Posts Tagged agency
Tobias Gosch has excellent overview of T v O (why o why do States feel the need the hide the identity of companies in commercial litigation) in which the Austrian Supreme Court (Oberster Gerichtshof) ruled on whether potential claims under the Austrian Commercial Agents Act (Handelsvertretergesetz) can be brought before an Austrian court even if the underlying agency agreement contains an arbitration clause and is governed by the laws of New York.
The contested part of the litigation, as Tobias writes, concerns the following: the Agent conducted the procurement of sea freight business in Austria and other countries of the European Union for the Principal. Whilst the territorial scope of the Agent’s activities complies with the conditions for the international overriding mandatory applicability of the compensation provisions of the Directive as set out by the ECJ in Ingmar, the procurement of business is not covered by the relevant definition in the Directive, which only refers to the sale or purchase of goods. Including the procurement of business therefore is a form of gold-plating and the national law’s decision to do so does not uncontestedly fall under the protection of overriding mandatory law. In other words it does not necessarily override parties’ choice of law and ensuing choice of court.
The judgment refers inter alia to Unamar to justify its direction. Rather like, as I reported at the time, the Belgian Supreme Court, the Austrian Supreme Court, too, fails properly to assess whether the Austrian legislator intended the Austrian provisions to be of overriding mandatory law character per Rome I: “1. Overriding mandatory provisions are provisions the respect for which is regarded as crucial by a country for safeguarding its public interests, such as its political, social or economic organisation, to such an extent that they are applicable to any situation falling within their scope, irrespective of the law otherwise applicable to the contract under this Regulation.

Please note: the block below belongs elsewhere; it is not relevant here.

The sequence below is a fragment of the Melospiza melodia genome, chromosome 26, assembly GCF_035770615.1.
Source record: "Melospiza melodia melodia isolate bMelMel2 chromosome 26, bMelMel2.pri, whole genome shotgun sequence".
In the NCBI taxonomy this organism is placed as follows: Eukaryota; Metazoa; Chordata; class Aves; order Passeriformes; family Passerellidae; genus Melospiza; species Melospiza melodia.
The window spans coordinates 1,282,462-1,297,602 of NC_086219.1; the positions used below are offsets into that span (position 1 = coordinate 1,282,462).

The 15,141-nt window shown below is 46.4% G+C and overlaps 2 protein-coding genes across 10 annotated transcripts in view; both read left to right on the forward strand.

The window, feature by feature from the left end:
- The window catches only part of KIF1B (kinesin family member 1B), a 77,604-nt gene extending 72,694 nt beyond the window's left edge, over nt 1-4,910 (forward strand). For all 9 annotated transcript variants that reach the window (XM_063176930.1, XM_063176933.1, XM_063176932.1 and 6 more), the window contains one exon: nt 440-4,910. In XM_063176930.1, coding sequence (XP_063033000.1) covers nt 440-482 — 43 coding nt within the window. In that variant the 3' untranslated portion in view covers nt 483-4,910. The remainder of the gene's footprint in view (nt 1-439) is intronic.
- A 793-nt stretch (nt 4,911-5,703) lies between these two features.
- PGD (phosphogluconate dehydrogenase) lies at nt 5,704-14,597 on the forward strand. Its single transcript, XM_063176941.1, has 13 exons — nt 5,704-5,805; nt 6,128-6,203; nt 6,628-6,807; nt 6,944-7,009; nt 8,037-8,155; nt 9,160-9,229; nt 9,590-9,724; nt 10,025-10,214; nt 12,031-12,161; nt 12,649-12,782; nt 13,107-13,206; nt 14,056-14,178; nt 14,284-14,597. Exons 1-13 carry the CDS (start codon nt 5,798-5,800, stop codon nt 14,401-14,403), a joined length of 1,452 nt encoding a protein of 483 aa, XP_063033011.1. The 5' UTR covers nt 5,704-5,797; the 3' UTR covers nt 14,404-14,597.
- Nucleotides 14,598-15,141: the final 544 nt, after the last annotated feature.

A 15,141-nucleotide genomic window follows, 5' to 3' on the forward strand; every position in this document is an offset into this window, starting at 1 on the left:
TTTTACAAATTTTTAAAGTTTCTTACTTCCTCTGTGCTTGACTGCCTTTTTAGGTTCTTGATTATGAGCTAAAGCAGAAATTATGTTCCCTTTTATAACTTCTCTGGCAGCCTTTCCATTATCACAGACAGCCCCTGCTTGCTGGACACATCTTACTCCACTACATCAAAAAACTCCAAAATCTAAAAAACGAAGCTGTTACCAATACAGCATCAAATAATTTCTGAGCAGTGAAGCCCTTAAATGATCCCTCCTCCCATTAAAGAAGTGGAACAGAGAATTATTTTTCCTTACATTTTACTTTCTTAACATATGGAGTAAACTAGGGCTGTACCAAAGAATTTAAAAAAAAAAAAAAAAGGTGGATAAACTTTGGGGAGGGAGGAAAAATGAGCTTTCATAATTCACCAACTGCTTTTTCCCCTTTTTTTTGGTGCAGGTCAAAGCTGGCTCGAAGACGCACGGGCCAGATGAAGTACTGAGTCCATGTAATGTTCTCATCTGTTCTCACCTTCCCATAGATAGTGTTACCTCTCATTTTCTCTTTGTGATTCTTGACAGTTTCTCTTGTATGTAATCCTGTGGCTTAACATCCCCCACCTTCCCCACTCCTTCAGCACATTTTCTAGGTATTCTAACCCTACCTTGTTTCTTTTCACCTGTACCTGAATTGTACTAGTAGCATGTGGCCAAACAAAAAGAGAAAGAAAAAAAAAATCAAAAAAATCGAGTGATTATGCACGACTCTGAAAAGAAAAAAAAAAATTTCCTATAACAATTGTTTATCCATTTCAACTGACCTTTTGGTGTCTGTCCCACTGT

The European Court of Justice’s general statement in Unamar that gold-plated provisions may fall under overriding mandatory law, looks set by national courts to be turned into a matter of fact priority. That surely at some point ought to be disciplined by the CJEU.
(Handbook of) European Private International Law, 2nd ed. 2016, Chapter 3, Heading 22.214.171.124.
As the holiday season now is in full swing, here’s a choice of court and choice of law clause I received. For us all to ponder on the beaches /in the mountains /whatever retreat we’ll find ourselves on:
‘LAW AND JURISDICTION
This agreement is between the holiday-maker (the renter) and the agency or property owner. Booking ltd is acting only as a representative of the agency or owner listed on the voucher and as such can not be held directly responsible for any problems concerned with the booking. The owners of Booking LTd its employees or agents shall not be liable for any damage, loss or personal injury which may be sustained by persons or property at any time during the reserved stay. In the event of controversies arising from the booking of the rental, the Irish Court only can deal with the matter and Irish law only applies. Signing the booking form and making the booking implies that the General Letting Conditions have been understood and have thereby been accepted without reserve and without exception. If any of the conditions of this contract have become invalid or were invalid or if in this contract there should be a gap, the other conditions cannot be contested.
Any and all issues regarding the property, such as damages, injury, etc, shall be a dispute between the owner or agency and the renter of the property. In such cases, with no exceptions, Irish law will apply and the jurisdiction will be the local courts in Ireland.’
Happy holidays. Geert.